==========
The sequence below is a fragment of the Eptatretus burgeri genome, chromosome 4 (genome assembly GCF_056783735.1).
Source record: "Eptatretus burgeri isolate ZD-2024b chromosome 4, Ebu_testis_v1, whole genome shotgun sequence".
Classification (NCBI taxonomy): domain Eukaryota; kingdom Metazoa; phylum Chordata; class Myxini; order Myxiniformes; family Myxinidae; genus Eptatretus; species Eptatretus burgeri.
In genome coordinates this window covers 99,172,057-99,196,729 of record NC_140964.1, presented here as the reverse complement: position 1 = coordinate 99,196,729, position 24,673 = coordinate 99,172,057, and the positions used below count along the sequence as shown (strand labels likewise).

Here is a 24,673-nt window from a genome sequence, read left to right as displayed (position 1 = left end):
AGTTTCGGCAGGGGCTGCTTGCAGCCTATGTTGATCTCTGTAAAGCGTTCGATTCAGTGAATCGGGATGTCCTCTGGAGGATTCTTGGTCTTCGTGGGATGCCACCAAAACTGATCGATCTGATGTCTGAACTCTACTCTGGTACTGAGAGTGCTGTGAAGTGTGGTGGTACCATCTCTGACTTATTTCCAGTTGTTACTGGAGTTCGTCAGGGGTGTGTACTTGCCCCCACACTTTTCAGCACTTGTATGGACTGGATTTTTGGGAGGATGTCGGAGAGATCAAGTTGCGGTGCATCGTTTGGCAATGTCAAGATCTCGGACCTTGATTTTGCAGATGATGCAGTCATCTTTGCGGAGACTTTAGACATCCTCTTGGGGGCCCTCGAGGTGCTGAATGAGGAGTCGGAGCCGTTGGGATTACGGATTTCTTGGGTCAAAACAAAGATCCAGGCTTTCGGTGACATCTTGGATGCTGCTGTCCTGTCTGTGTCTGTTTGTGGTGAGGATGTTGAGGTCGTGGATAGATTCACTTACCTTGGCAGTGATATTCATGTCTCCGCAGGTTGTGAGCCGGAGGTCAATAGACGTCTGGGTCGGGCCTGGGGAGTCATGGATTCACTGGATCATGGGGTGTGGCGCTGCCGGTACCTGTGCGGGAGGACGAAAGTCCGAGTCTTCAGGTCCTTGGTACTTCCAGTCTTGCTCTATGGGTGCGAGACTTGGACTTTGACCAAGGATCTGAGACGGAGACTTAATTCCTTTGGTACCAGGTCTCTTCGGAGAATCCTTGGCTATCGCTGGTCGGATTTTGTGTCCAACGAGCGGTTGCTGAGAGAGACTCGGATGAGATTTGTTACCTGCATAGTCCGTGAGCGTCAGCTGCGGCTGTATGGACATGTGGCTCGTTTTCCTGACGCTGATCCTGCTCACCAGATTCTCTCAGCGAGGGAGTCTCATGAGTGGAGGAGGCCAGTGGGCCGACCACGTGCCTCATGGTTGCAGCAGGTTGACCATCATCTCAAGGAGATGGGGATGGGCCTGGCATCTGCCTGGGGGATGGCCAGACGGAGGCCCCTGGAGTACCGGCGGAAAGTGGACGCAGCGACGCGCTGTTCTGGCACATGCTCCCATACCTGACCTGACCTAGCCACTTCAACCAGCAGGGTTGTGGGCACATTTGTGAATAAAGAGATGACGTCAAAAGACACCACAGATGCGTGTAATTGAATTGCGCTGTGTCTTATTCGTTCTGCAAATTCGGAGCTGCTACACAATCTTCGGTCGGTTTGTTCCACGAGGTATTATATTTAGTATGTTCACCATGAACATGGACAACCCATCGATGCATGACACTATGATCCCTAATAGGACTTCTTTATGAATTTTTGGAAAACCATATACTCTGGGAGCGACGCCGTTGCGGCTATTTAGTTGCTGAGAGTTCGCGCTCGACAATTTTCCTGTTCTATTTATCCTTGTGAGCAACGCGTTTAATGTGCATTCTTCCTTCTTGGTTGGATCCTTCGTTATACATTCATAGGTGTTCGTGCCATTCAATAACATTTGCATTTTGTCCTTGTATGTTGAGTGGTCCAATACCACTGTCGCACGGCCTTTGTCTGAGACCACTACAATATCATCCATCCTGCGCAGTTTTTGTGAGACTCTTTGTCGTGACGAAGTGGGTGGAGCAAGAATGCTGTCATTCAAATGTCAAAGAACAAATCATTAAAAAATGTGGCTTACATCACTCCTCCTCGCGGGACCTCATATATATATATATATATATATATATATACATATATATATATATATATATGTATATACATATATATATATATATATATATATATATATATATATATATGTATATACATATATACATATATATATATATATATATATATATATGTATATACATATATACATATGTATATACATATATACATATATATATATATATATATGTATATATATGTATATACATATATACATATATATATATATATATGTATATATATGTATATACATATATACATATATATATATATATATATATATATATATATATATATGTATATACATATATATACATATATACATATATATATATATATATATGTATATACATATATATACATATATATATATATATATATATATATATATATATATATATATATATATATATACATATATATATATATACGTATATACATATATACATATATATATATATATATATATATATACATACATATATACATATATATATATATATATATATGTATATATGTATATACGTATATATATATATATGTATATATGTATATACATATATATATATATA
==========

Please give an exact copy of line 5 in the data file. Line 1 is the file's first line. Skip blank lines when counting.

Here is a 24,673-nt window from a genome sequence, read left to right as displayed (position 1 = left end):